Food is a big part of vacation fun, and in many “old world” cities, the best place to find fun, native foods is in the open-air marketplace. In Jerusalem, that would be Mahane Yehuda. But there are other interesting food spots in the country, such as the Levinsky market in Tel Aviv, the Old City of Jaffa, and even the market in Jerusalem’s Old City.
Without a guide, though, you won’t know which establishment has the best burekas, shwarma, or other native delicacy, says Tamar Shpilman, CEO of Israeli start-up Yalla Basta and its international department, Market Bites. “We want to help travelers feel like locals, guiding them to the best places to have a bite or a whole meal. It’s an opportunity for ‘foodie tourists’ to get a guided tour of the best places to eat without having to hire a tour guide.”
To that end, Yalla Basta (a “basta” is Hebrew slang for a booth in an Israeli open-air market) provides travelers with a voucher card (a smartphone app is also under development) that guides them to the best places in the shuk to chow down. “We choose vendors that we feel will give travelers a good, positive and tasty experience, and include them in one of our tours. The customers get a voucher they can redeem for a snack or mini-meal, and we pay the vendors for coupons that are redeemed,” Shpilman told The Times of Israel, on the sidelines of the second Jerusalem International Tourism Summit. “We structure the tour in a way that gives them a flowing experience of the market, so they get an idea of what its strong points are. This way, they can feel more like the locals … eat what the locals are eating.”
The vouchers are mostly distributed via orders over the Internet, on Yalla Basta’s website. “Bites” come in two sizes — NIS 59 for a snack-sized portion, and NIS 99 for a more substantial serving. Yalla Basta also works with tour guides and travel promoters, who market the service to their patrons as well. Customers collect the cards in the marketplace, and can use their smartphones to follow along on Yalla Basta’s dedicated market websites, which give guided tours and background on each market, and in particular the eateries and stores to which the visitors are being sent.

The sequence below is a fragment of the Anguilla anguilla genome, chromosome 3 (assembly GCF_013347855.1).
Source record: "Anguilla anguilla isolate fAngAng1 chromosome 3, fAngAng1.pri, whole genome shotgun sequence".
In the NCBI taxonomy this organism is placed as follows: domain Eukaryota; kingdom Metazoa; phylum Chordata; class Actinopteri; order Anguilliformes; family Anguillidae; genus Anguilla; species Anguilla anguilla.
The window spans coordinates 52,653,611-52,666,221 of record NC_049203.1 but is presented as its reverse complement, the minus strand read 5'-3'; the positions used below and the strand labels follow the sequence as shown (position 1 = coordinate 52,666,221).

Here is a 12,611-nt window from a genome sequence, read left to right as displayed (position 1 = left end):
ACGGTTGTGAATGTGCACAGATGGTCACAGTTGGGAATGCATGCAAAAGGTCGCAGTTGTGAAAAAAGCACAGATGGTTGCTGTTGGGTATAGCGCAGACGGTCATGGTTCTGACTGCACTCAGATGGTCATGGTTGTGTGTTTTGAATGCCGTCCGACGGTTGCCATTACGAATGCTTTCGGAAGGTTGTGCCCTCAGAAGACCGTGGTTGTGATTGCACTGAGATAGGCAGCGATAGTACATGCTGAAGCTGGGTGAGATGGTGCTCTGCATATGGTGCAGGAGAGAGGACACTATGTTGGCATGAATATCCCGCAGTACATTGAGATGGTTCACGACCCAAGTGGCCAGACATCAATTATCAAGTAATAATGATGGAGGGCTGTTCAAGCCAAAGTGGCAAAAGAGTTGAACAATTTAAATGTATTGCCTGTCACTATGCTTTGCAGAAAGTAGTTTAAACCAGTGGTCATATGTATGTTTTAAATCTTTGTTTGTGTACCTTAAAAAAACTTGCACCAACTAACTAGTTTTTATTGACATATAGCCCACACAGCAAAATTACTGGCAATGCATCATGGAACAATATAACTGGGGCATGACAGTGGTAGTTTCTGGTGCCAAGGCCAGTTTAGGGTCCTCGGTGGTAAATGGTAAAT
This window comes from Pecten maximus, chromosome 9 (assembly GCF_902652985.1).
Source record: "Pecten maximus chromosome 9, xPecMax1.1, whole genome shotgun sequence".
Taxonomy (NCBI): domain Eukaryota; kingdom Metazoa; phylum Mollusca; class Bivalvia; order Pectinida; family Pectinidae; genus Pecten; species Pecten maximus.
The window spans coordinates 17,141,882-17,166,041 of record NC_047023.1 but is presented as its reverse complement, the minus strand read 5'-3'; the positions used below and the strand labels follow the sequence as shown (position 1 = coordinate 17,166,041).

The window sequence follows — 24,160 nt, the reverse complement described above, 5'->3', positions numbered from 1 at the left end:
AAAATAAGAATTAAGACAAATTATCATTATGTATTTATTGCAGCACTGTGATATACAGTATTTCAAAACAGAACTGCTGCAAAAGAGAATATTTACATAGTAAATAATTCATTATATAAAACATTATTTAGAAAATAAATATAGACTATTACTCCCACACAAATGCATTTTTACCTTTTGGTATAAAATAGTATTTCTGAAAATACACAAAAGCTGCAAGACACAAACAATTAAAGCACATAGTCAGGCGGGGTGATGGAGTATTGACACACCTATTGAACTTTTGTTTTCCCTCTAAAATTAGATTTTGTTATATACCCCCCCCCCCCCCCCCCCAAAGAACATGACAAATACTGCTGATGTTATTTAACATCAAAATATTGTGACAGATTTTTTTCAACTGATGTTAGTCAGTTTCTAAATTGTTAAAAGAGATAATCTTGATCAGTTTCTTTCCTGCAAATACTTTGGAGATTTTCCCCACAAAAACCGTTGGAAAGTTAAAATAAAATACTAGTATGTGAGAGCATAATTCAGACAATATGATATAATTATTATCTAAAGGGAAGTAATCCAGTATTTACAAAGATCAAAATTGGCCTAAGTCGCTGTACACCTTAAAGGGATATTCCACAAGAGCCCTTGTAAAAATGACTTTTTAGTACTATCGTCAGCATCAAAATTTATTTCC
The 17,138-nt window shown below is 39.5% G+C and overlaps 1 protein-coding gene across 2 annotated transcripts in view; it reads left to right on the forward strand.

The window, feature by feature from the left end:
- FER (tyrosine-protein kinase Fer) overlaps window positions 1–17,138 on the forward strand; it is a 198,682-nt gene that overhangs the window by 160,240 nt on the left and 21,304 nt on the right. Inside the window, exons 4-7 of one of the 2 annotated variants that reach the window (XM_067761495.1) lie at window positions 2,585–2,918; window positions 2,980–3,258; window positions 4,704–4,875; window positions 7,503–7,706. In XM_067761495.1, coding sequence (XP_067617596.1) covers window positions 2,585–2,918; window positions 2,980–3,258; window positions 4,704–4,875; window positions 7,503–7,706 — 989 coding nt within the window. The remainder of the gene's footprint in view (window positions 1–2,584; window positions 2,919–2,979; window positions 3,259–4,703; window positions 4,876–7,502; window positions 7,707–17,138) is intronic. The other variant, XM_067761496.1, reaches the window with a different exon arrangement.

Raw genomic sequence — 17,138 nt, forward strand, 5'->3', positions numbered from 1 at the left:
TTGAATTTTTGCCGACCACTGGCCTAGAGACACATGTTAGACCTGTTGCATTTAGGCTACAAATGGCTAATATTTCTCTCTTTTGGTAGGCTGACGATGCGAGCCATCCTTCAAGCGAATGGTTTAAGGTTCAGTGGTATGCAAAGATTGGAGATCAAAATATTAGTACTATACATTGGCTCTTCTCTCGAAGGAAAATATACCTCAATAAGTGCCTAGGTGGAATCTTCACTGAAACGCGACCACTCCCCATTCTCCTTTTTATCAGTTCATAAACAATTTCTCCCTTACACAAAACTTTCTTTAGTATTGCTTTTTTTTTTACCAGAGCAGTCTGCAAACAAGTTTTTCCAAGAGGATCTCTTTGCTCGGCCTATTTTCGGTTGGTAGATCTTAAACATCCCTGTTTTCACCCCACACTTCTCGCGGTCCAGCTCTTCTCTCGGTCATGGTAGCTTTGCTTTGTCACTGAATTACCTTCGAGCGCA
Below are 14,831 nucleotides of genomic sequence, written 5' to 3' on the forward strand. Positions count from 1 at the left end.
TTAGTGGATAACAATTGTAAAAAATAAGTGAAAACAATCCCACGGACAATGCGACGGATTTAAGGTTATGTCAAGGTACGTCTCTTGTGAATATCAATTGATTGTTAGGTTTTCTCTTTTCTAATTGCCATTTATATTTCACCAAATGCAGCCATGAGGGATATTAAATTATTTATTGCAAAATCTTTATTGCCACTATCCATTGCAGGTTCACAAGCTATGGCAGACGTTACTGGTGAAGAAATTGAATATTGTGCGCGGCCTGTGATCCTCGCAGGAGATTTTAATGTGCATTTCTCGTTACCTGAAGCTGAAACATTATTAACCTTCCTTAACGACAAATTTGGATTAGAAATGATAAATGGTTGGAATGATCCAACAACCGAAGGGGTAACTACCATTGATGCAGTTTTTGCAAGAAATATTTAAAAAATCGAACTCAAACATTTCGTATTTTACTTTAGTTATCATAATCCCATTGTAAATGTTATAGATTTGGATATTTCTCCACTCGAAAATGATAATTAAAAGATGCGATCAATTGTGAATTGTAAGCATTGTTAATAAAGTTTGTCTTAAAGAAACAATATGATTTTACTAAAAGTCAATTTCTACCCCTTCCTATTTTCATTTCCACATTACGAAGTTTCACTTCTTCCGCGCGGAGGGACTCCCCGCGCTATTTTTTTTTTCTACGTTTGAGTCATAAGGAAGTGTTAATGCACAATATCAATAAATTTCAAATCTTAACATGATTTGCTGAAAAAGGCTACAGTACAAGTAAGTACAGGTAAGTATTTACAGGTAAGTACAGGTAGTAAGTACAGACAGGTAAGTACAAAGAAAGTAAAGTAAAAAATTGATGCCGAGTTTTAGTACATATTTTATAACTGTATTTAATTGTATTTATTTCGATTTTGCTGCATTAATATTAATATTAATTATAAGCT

“The site is very comprehensive and includes information that is difficult to obtain elsewhere,” said Shpilman. “That in itself has a lot of value to travelers and shopkeepers, and the site is free.”
The smartphone app — which will be ready within the next few months — will allow users to present paperless vouchers at the participating establishments. In addition, the app will include an augmented reality component that will personalize the visit. “The app will include music, narration of the stories behind the stores, and ways to view the market as it was in the past, using augmented reality technology,” Shpilman continued.
The company has been serving tourists in Israel for about a year and a half, and the company will now be expanding abroad, under the company name “Market Bites”; service is due to begin soon in Barcelona and Nice. “Both municipalities are happy to be working with us and are anxious for us to get started,” said Shpilman. “They were very impressed with what we did in Israel, and see it as a model to give tourists more reasons to visit their cities and patronize businesses.” Shpilman will begin operating in both cities within the next two months, and the company is in negotiations with other cities in Europe, she said.
Yalla Basta/Market Bites is being funded by Shpilman and two partners in the tourist business in Jerusalem, but it does have money coming in — numerous tour groups and hundreds of individuals have bought the cards. The biggest seller is Jerusalem’s Mahane Yehuda market, Shpilman said, which is followed by Tel Aviv’s Levinsky market and the Jaffa flea-market area.
But Shpilman thinks that the most popular venue could be the one that is currently the “quietest” — the open-air market in the Old City of Jerusalem. “There are so many tastes and experiences there… this is the one that is waiting to be discovered,” she enthused.
Shpilman said she had a little trouble signing up merchants in the Old City for the service — but not because of political reasons. “It wasn’t that I’m Israeli and they’re Palestinian, but because this is a new idea that they are just not used to.” The whole concept of a “food walk,” and of a foodie — a fan of interesting new and gourmet foods — was a revelation to the Arab marketplace merchants, not to mention the idea of an augmented reality smartphone application, continued Shpilman. “But many did sign up with us, and they are very happy they did so, because it is bringing them new business.”